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Lfa approach on project planning


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training on proposal writing and resource mobilization by fida karim

Lfa approach on project planning

  2. 2. WHAT IS A LOGICAL FRAMEWORK ? The Logical Framework Matrix provides a summary of : • Why a project is carried out • What the project is expected to achieve • How the project is going to achieve it • Which external factors are crucial for its success • Where to find the information required to assess the success of the project • Which means are required • How much the project will cost 2
  4. 4. THE LOGFRAME AND THE PROJECT CYCLE 4 * NGO’s mandate * NGO thematic/geo. orientations * outcome : Programme strategy * pre-feasibility project studies * outcome : decision YES/NO * all significant aspects of the idea are studied * outcome : logical framework * fundraising strategy * proposal writing for donors * outcome : financing contract(s) * the agreed resources are used to achieve the project purpose * reports / contract amendments * outcome : decision to continue as planned or re-orient the project * relevance and and fulfilment of objectives * outcome : how to use results in future programming
  5. 5. ORGANISATIONS USING THE LOGFRAME • USAID, USA • GTZ, Germany • DfID, Great-Britain • NORAD, Norway • DANIDA, Denmark • AUSAID, Australia • Intercooperation, Switzerland • Ministry of Foreign Affairs, France • DGCD, Belgium • European Commission 5 • DGCS - Min. of For. Aff., Italy • ICAX - Min. of Industry, Spain • SIDA, Sweden • UNIDO, Vienna • FINNIDA - Min. of For. Aff., Finland • HELLASCO, Greece • WWF • Int. Federation of Red Cross • UNDP • FAO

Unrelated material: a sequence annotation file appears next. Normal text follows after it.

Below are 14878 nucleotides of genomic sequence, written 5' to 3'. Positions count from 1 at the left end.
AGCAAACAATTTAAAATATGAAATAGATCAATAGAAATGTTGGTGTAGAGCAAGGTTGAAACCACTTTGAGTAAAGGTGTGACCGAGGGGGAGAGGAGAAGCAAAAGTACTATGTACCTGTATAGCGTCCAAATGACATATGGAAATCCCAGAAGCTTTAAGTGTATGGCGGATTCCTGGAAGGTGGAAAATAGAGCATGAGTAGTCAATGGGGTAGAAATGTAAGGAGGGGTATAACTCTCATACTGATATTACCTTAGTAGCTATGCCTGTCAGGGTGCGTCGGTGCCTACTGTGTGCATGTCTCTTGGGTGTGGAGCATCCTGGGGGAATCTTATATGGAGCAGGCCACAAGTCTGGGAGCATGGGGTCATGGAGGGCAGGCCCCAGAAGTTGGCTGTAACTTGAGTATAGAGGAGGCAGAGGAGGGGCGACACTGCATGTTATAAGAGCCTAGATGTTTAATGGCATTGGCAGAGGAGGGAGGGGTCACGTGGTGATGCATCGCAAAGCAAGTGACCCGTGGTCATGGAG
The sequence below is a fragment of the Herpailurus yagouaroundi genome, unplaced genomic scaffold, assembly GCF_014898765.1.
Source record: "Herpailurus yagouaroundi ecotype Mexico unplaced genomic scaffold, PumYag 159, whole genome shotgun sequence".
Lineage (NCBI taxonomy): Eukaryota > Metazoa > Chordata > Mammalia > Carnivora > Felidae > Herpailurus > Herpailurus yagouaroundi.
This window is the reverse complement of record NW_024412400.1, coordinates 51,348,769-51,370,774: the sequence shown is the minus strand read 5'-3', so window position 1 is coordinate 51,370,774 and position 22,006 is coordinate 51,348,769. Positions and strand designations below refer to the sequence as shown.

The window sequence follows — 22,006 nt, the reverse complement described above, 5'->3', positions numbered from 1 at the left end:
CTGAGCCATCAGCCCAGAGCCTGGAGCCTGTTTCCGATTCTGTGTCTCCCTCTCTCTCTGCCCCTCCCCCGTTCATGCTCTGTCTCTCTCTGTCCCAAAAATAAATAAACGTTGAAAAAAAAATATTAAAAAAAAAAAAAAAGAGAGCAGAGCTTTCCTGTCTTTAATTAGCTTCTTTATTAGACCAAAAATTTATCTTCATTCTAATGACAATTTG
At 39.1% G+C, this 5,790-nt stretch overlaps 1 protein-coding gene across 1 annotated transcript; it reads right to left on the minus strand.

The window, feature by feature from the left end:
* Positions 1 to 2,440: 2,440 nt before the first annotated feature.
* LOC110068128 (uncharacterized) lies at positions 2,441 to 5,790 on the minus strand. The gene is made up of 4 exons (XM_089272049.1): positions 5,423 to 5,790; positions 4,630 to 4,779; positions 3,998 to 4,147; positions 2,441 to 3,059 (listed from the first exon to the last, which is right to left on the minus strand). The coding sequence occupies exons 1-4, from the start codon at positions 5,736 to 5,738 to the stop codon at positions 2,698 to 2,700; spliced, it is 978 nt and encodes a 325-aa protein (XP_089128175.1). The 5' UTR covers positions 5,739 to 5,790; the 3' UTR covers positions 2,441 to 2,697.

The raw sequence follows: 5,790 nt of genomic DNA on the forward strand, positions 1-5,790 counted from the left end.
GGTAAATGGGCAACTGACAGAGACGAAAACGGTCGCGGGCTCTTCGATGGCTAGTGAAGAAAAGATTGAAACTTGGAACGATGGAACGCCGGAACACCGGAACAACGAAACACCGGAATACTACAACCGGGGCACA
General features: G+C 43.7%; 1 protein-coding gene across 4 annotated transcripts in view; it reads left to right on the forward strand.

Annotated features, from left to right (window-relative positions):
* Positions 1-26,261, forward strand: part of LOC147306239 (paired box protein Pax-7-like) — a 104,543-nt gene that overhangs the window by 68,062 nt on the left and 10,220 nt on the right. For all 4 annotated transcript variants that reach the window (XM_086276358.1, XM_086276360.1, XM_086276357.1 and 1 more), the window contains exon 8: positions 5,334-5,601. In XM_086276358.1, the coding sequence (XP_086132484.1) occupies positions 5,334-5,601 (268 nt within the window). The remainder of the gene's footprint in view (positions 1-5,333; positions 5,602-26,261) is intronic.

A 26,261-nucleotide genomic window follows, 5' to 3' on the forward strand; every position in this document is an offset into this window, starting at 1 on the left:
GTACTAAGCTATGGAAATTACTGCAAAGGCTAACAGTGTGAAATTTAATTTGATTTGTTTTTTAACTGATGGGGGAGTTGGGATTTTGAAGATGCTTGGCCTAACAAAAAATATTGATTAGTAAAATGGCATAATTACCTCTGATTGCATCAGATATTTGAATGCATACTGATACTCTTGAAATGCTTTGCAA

6. 6. AVANTAGES OF THE LOGICAL FRAMEWORK  Problems are analysed systematically  The objectives are clearly formulated, logical and measurable  The risks and conditions for success of a project are taken into account  There is an objective basis for monitoring and evaluation 6 Your project proposal will be coherent
  7. 7. 7 4. The log-frame
  8. 8. LEVELS OF OBJECTIVES 8 The broader impact(s) to which your project will contribute to, but will not enable to reach entirely The outcome of your project, what should be achieved at the enf of the project. Specific outputs which will contribute to the realisation of your project purpose Concrete activities that will be undertaken during the project Project Purpose Expected Results Activities Overall Objective(s) 4. The log-frame
  9. 9. HIERARCHY OF OBJECTIVES/PROJECT STRUCTURE Impact Outcome Outputs Activities Inputs High level impact/longer term change to which the project contributes The project’s central objective/ its specific and immediate outcome. What do you wish to achieve? What is produced or delivered by the project Specific tasks/activities executed by the project to produce the outputs. Physical and non-physical resources necessary to undertake activities. Plan Dow n Implement up